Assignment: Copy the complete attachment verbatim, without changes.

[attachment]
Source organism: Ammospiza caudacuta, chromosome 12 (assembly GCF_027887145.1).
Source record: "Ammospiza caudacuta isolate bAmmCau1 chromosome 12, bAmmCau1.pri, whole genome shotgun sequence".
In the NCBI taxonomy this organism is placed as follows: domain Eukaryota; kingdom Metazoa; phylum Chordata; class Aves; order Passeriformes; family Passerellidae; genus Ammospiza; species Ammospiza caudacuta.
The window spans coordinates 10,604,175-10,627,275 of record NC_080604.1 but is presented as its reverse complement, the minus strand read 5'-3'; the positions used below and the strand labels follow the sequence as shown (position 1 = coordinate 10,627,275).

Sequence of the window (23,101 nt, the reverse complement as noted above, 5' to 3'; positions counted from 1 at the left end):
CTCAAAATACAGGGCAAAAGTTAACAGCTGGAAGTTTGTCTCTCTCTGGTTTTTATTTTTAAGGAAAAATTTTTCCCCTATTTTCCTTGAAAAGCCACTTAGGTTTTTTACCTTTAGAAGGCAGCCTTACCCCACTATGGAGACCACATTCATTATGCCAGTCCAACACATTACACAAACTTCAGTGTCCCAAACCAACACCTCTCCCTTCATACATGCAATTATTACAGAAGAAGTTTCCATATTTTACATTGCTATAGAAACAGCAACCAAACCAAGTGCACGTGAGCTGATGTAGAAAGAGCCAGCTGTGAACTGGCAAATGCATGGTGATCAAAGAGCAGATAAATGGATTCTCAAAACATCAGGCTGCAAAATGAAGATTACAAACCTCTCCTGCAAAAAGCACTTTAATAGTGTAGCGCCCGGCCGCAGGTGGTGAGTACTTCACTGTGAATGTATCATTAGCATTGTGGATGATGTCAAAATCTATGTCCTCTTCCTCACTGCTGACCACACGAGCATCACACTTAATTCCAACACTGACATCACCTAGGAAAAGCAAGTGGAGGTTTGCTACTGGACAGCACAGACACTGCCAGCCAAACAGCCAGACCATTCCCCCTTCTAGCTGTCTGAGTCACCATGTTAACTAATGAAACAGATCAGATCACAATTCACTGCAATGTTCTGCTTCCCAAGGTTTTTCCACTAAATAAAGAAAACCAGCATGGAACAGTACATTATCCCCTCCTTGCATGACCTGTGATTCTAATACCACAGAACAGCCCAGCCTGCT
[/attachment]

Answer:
Source organism: Ammospiza caudacuta, chromosome 12 (assembly GCF_027887145.1).
Source record: "Ammospiza caudacuta isolate bAmmCau1 chromosome 12, bAmmCau1.pri, whole genome shotgun sequence".
In the NCBI taxonomy this organism is placed as follows: domain Eukaryota; kingdom Metazoa; phylum Chordata; class Aves; order Passeriformes; family Passerellidae; genus Ammospiza; species Ammospiza caudacuta.
The window spans coordinates 10,604,175-10,627,275 of record NC_080604.1 but is presented as its reverse complement, the minus strand read 5'-3'; the positions used below and the strand labels follow the sequence as shown (position 1 = coordinate 10,627,275).

Sequence of the window (23,101 nt, the reverse complement as noted above, 5' to 3'; positions counted from 1 at the left end):
CTCAAAATACAGGGCAAAAGTTAACAGCTGGAAGTTTGTCTCTCTCTGGTTTTTATTTTTAAGGAAAAATTTTTCCCCTATTTTCCTTGAAAAGCCACTTAGGTTTTTTACCTTTAGAAGGCAGCCTTACCCCACTATGGAGACCACATTCATTATGCCAGTCCAACACATTACACAAACTTCAGTGTCCCAAACCAACACCTCTCCCTTCATACATGCAATTATTACAGAAGAAGTTTCCATATTTTACATTGCTATAGAAACAGCAACCAAACCAAGTGCACGTGAGCTGATGTAGAAAGAGCCAGCTGTGAACTGGCAAATGCATGGTGATCAAAGAGCAGATAAATGGATTCTCAAAACATCAGGCTGCAAAATGAAGATTACAAACCTCTCCTGCAAAAAGCACTTTAATAGTGTAGCGCCCGGCCGCAGGTGGTGAGTACTTCACTGTGAATGTATCATTAGCATTGTGGATGATGTCAAAATCTATGTCCTCTTCCTCACTGCTGACCACACGAGCATCACACTTAATTCCAACACTGACATCACCTAGGAAAAGCAAGTGGAGGTTTGCTACTGGACAGCACAGACACTGCCAGCCAAACAGCCAGACCATTCCCCCTTCTAGCTGTCTGAGTCACCATGTTAACTAATGAAACAGATCAGATCACAATTCACTGCAATGTTCTGCTTCCCAAGGTTTTTCCACTAAATAAAGAAAACCAGCATGGAACAGTACATTATCCCCTCCTTGCATGACCTGTGATTCTAATACCACAGAACAGCCCAGCCTGCT